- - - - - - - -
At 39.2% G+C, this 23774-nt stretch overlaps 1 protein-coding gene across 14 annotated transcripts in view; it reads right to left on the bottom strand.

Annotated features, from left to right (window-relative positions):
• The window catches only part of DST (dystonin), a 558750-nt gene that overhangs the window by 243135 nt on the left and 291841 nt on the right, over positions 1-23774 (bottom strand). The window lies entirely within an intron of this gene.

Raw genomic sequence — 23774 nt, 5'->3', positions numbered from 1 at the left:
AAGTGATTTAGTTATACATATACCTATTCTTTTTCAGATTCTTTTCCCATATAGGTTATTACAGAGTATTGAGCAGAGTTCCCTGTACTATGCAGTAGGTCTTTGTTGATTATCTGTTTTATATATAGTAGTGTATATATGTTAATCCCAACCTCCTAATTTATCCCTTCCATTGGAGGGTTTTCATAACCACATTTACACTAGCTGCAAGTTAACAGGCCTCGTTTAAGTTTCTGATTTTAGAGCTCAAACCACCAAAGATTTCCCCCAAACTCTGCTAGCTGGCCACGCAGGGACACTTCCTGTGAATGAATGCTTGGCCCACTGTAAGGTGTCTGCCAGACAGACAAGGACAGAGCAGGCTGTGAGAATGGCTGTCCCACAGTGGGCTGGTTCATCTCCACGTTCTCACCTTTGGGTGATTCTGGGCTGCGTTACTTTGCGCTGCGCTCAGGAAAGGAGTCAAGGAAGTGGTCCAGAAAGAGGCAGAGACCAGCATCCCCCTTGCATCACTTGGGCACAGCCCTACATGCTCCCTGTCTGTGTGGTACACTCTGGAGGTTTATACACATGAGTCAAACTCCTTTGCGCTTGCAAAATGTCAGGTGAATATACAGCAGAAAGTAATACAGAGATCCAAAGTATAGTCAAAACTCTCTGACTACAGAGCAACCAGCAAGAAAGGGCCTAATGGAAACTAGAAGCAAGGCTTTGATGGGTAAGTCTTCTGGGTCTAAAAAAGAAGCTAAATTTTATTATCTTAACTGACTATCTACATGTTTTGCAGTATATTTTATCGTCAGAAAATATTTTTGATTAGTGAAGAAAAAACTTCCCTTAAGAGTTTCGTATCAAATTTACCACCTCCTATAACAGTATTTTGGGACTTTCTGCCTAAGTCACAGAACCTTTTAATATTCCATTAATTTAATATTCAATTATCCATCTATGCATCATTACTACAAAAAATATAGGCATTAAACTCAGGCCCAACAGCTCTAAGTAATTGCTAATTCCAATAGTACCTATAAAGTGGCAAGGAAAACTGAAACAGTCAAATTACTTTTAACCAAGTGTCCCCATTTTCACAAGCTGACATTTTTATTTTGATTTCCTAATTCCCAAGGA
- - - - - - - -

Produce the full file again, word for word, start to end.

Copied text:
At 39.2% G+C, this 23774-nt stretch overlaps 1 protein-coding gene across 14 annotated transcripts in view; it reads right to left on the bottom strand.

Annotated features, from left to right (window-relative positions):
• The window catches only part of DST (dystonin), a 558750-nt gene that overhangs the window by 243135 nt on the left and 291841 nt on the right, over positions 1-23774 (bottom strand). The window lies entirely within an intron of this gene.

Raw genomic sequence — 23774 nt, 5'->3', positions numbered from 1 at the left:
AAGTGATTTAGTTATACATATACCTATTCTTTTTCAGATTCTTTTCCCATATAGGTTATTACAGAGTATTGAGCAGAGTTCCCTGTACTATGCAGTAGGTCTTTGTTGATTATCTGTTTTATATATAGTAGTGTATATATGTTAATCCCAACCTCCTAATTTATCCCTTCCATTGGAGGGTTTTCATAACCACATTTACACTAGCTGCAAGTTAACAGGCCTCGTTTAAGTTTCTGATTTTAGAGCTCAAACCACCAAAGATTTCCCCCAAACTCTGCTAGCTGGCCACGCAGGGACACTTCCTGTGAATGAATGCTTGGCCCACTGTAAGGTGTCTGCCAGACAGACAAGGACAGAGCAGGCTGTGAGAATGGCTGTCCCACAGTGGGCTGGTTCATCTCCACGTTCTCACCTTTGGGTGATTCTGGGCTGCGTTACTTTGCGCTGCGCTCAGGAAAGGAGTCAAGGAAGTGGTCCAGAAAGAGGCAGAGACCAGCATCCCCCTTGCATCACTTGGGCACAGCCCTACATGCTCCCTGTCTGTGTGGTACACTCTGGAGGTTTATACACATGAGTCAAACTCCTTTGCGCTTGCAAAATGTCAGGTGAATATACAGCAGAAAGTAATACAGAGATCCAAAGTATAGTCAAAACTCTCTGACTACAGAGCAACCAGCAAGAAAGGGCCTAATGGAAACTAGAAGCAAGGCTTTGATGGGTAAGTCTTCTGGGTCTAAAAAAGAAGCTAAATTTTATTATCTTAACTGACTATCTACATGTTTTGCAGTATATTTTATCGTCAGAAAATATTTTTGATTAGTGAAGAAAAAACTTCCCTTAAGAGTTTCGTATCAAATTTACCACCTCCTATAACAGTATTTTGGGACTTTCTGCCTAAGTCACAGAACCTTTTAATATTCCATTAATTTAATATTCAATTATCCATCTATGCATCATTACTACAAAAAATATAGGCATTAAACTCAGGCCCAACAGCTCTAAGTAATTGCTAATTCCAATAGTACCTATAAAGTGGCAAGGAAAACTGAAACAGTCAAATTACTTTTAACCAAGTGTCCCCATTTTCACAAGCTGACATTTTTATTTTGATTTCCTAATTCCCAAGGA